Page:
In addition to “Miss Jane Pittman,” which covered a century’s worth of the Black experience, he directed “Go Ask Alice” (1973), about teenage drug addiction; “Farewell to Manzanar” (1976), about the internment of Japanese Americans during World War II; “Second Sight: A Love Story” (1984), about a blind woman; “Resting Place” (1986), about a family’s attempt to have a Black officer who was killed in Vietnam buried in his hometown’s all-white cemetery; and “Eye on the Sparrow” (1987), about a blind couple trying to adopt.

“I wouldn’t give up television movies,” Korty told the Times in 1986. “There is nothing like the response you get. Fifty million people saw ‘Jane Pittman’ in one night. That’s very different from even the biggest hit movie.”

In the best of his television work, Korty sought to illuminate subjects and perspectives not often addressed in the mainstream. In an essay he wrote for the San Francisco Examiner in 1978, he said that was his hope for the “Debolts” film, in which he showed the children’s disabilities in unflinching detail — rare for TV at the time.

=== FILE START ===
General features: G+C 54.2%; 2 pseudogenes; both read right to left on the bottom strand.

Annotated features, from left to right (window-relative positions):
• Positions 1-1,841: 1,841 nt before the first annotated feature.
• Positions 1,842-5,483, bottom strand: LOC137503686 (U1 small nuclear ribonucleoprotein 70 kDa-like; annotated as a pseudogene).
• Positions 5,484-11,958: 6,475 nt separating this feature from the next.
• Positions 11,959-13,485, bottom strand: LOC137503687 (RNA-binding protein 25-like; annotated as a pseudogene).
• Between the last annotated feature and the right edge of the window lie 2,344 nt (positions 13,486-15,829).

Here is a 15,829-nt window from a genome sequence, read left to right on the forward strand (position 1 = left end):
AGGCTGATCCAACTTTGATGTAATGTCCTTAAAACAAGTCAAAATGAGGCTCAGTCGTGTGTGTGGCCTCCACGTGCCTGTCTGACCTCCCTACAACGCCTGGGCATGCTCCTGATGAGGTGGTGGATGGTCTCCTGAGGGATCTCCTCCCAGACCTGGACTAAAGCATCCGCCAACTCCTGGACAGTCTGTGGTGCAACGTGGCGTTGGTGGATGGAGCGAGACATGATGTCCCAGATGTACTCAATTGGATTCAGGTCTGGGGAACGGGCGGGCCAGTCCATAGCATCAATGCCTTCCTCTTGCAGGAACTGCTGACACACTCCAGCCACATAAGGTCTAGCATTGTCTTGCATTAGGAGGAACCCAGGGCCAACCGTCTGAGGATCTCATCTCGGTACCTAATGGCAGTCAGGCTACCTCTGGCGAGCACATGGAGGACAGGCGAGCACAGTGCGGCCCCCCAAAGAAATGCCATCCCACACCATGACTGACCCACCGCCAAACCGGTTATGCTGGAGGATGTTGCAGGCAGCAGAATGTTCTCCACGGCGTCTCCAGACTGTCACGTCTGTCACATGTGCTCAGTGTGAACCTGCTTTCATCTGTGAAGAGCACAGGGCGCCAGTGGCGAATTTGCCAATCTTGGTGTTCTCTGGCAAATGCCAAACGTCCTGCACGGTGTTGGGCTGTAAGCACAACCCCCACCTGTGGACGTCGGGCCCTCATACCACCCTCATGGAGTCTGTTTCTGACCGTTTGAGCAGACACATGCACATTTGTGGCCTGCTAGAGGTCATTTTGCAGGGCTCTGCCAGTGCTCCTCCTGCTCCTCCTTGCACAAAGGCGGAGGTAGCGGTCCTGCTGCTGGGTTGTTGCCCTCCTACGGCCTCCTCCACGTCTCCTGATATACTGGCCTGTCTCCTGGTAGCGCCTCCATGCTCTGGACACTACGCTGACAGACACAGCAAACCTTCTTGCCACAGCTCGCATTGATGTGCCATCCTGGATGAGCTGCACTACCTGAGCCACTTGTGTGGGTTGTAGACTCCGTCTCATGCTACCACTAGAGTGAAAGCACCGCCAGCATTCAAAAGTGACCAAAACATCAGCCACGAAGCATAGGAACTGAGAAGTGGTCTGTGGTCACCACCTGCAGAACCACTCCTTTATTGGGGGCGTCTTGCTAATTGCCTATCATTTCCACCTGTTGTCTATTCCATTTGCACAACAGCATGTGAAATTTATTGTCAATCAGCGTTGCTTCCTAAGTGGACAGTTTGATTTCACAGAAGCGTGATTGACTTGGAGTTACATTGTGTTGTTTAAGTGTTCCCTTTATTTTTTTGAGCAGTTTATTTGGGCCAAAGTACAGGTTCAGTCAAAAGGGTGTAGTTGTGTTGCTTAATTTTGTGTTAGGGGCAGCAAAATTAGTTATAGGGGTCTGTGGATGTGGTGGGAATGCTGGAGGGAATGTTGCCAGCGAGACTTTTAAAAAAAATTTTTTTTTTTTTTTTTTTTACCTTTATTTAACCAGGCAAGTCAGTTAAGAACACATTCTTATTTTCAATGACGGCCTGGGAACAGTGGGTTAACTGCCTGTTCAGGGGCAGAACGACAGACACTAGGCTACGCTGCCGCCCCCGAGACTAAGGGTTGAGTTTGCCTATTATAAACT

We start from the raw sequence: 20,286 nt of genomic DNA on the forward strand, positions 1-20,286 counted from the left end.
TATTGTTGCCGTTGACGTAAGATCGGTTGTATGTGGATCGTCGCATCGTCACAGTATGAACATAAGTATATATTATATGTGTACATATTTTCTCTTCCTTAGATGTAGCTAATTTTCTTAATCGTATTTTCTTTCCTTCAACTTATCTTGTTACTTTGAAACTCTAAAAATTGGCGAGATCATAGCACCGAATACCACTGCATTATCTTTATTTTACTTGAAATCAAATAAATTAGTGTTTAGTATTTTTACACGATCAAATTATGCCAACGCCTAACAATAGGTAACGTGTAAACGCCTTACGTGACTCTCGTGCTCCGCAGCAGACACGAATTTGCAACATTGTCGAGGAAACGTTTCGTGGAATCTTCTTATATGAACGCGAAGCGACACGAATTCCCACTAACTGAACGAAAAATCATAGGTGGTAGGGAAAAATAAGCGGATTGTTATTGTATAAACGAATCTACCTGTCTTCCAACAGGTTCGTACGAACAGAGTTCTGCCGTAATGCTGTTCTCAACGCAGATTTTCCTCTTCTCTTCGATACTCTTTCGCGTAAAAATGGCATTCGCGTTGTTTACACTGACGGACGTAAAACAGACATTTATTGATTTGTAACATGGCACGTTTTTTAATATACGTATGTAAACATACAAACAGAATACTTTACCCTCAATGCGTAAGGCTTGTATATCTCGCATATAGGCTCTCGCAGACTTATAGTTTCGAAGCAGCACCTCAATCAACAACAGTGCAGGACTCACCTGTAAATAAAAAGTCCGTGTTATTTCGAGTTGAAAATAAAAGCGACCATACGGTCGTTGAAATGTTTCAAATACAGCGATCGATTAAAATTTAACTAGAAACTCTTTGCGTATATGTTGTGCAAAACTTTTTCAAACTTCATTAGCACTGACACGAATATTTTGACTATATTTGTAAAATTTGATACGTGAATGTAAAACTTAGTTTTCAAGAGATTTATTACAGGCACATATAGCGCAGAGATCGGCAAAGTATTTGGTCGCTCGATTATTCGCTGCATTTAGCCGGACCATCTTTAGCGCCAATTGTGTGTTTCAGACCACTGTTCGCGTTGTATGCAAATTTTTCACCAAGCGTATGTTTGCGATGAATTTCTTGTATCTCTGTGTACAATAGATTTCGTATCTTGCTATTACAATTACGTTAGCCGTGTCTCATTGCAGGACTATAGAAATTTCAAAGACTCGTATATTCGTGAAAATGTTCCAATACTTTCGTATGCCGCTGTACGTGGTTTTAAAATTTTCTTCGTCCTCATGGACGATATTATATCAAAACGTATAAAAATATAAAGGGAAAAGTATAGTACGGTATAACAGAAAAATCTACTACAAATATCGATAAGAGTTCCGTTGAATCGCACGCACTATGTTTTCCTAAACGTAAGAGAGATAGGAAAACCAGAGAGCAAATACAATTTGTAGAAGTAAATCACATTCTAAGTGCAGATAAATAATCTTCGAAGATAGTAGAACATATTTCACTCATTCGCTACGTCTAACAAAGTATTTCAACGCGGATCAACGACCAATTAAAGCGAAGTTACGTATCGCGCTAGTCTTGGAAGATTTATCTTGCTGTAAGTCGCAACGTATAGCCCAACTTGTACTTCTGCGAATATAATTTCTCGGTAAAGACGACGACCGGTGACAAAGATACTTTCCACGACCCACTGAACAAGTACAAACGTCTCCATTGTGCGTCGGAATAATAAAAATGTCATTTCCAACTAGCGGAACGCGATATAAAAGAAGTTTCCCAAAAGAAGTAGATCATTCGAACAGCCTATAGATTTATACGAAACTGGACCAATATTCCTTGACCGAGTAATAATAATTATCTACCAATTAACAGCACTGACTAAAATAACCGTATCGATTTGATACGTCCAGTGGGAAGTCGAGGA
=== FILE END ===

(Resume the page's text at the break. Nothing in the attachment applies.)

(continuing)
“It seems that most physically handicapped people have their greatest struggles not with their crutches, but with their identities — being accepted as individuals rather than as a distasteful class of outcasts,” he wrote. “We hope that by the end of our film the audience will forget who is on crutches and who isn’t.”

John Van Cleave Korty was born June 22, 1936, in Lafayette, Indiana. His father, Richard, was an engineer, and his mother, Mary (Van Cleave) Korty, was a nurse.

“I started drawing when I was 5 years old,” Korty said at a 2013 panel discussion of his work, “and for many, many years, I thought I was going to be what you’d call a commercial artist.”

But in 11th grade, a teacher showed the class some of the innovative animated films of Norman McLaren, and Korty found a new interest. He soon made his first animated film, but, as he told the Abilene Reporter-News of Texas in 1986, he could not afford new film stock. Instead, he somehow obtained a reel of a Mickey Mouse cartoon and dumped bleach on it in his parents’ bathtub to erase the images, then hand-painted images on its 2,600 frames. The trick worked, he said, but it took him a week to scrub the bathtub clean.